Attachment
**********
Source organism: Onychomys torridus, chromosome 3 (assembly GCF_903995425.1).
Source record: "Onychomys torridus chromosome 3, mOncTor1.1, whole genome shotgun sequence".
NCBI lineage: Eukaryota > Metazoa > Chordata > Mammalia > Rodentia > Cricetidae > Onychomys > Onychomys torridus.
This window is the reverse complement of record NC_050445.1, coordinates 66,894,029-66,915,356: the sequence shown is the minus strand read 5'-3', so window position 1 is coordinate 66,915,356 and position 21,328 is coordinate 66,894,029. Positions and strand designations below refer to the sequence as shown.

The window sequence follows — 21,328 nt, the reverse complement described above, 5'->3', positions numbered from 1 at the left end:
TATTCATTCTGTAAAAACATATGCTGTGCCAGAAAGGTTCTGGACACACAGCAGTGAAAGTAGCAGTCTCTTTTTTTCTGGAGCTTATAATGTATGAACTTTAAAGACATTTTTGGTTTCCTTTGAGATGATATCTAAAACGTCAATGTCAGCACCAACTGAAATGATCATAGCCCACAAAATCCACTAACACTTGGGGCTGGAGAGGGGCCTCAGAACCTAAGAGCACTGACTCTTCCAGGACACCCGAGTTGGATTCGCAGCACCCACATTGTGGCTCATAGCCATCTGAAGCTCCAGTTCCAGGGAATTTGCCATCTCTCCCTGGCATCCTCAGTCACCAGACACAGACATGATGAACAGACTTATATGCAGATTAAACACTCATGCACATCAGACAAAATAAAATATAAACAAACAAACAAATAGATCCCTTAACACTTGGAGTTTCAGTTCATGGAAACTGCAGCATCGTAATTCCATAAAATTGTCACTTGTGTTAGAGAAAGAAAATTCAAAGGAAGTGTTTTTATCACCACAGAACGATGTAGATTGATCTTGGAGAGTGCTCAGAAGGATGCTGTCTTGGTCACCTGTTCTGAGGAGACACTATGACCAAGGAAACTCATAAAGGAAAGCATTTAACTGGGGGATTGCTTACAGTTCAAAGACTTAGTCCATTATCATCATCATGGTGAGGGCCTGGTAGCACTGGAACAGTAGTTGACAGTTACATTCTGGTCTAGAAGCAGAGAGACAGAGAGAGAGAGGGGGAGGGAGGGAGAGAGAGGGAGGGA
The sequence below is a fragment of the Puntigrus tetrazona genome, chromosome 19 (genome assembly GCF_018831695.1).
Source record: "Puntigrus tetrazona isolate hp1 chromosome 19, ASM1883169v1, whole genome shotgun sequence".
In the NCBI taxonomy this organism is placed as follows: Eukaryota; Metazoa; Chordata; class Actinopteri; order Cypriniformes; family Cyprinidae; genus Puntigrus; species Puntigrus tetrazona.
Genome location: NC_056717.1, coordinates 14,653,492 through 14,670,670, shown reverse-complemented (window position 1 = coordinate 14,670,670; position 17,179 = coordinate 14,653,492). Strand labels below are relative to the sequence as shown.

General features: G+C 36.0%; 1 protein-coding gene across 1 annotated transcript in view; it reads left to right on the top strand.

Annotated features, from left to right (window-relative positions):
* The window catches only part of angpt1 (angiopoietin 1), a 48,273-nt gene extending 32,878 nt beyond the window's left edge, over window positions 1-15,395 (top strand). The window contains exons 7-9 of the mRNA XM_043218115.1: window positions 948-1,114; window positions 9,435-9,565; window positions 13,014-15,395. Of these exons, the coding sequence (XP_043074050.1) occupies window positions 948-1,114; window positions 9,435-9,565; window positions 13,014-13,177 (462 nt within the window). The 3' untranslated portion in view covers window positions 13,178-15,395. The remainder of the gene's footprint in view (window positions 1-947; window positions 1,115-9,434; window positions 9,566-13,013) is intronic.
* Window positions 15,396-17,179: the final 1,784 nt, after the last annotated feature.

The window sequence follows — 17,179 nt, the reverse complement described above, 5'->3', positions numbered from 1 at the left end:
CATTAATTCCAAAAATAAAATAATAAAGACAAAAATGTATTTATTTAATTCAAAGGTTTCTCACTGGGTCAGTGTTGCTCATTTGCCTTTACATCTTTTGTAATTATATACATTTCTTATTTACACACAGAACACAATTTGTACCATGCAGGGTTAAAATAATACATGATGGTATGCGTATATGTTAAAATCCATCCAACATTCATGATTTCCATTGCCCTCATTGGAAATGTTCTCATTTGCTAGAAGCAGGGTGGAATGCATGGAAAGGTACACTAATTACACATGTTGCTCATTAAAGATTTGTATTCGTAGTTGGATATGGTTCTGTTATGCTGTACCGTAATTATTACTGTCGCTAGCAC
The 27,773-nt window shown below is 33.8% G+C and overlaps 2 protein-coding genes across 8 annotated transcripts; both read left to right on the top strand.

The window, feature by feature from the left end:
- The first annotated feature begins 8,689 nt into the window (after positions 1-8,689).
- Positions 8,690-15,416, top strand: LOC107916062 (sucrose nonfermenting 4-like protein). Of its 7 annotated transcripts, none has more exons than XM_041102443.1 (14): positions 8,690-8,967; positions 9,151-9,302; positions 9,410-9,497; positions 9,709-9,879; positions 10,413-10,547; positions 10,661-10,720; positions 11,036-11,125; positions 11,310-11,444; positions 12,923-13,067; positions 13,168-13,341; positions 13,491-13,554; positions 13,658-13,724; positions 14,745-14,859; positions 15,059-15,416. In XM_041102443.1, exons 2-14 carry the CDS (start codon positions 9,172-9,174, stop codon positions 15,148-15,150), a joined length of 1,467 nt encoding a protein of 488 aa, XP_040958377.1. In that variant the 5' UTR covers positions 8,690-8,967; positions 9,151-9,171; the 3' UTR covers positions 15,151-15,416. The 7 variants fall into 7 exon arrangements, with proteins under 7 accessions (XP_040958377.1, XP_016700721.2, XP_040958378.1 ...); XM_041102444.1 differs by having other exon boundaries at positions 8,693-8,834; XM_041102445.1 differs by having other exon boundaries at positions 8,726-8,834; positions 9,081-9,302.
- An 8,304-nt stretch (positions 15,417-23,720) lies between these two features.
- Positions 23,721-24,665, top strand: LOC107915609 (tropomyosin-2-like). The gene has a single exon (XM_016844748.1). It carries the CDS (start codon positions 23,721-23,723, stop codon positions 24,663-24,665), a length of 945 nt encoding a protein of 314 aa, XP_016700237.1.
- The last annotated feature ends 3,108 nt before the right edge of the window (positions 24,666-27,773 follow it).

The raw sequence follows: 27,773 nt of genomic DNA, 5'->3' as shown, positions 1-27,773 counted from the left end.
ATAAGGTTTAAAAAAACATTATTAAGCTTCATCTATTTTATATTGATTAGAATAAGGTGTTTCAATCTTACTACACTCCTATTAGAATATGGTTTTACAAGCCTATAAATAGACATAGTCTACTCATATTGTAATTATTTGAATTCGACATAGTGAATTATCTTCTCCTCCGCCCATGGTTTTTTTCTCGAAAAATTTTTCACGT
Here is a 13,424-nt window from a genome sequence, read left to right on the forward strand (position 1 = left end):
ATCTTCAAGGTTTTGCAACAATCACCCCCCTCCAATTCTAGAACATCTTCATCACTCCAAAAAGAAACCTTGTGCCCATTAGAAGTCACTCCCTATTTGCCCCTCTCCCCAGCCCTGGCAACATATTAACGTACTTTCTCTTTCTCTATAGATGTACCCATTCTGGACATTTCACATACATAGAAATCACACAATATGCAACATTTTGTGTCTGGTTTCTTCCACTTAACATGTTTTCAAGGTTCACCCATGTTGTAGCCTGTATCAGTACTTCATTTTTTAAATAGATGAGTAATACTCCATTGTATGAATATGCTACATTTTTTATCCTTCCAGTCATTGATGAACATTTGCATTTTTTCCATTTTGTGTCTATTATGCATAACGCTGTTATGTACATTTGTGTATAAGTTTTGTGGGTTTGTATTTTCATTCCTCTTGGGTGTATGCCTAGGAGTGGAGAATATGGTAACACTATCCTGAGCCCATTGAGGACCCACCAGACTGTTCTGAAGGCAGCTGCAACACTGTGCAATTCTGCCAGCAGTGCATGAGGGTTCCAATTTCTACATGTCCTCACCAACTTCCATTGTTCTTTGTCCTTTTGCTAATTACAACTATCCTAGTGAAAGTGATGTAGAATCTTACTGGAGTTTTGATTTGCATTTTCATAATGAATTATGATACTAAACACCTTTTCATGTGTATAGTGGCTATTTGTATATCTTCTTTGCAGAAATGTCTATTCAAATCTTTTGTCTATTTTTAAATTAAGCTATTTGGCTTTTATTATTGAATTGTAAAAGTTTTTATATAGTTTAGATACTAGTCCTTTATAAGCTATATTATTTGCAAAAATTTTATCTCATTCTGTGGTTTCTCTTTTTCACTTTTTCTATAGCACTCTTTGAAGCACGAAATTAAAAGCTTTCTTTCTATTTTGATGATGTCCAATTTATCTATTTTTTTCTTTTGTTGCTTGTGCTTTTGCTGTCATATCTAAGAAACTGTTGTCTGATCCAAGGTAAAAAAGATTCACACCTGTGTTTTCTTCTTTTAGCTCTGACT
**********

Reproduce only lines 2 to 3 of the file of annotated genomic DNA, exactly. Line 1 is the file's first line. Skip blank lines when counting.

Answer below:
Source record: "Onychomys torridus chromosome 3, mOncTor1.1, whole genome shotgun sequence".
NCBI lineage: Eukaryota > Metazoa > Chordata > Mammalia > Rodentia > Cricetidae > Onychomys > Onychomys torridus.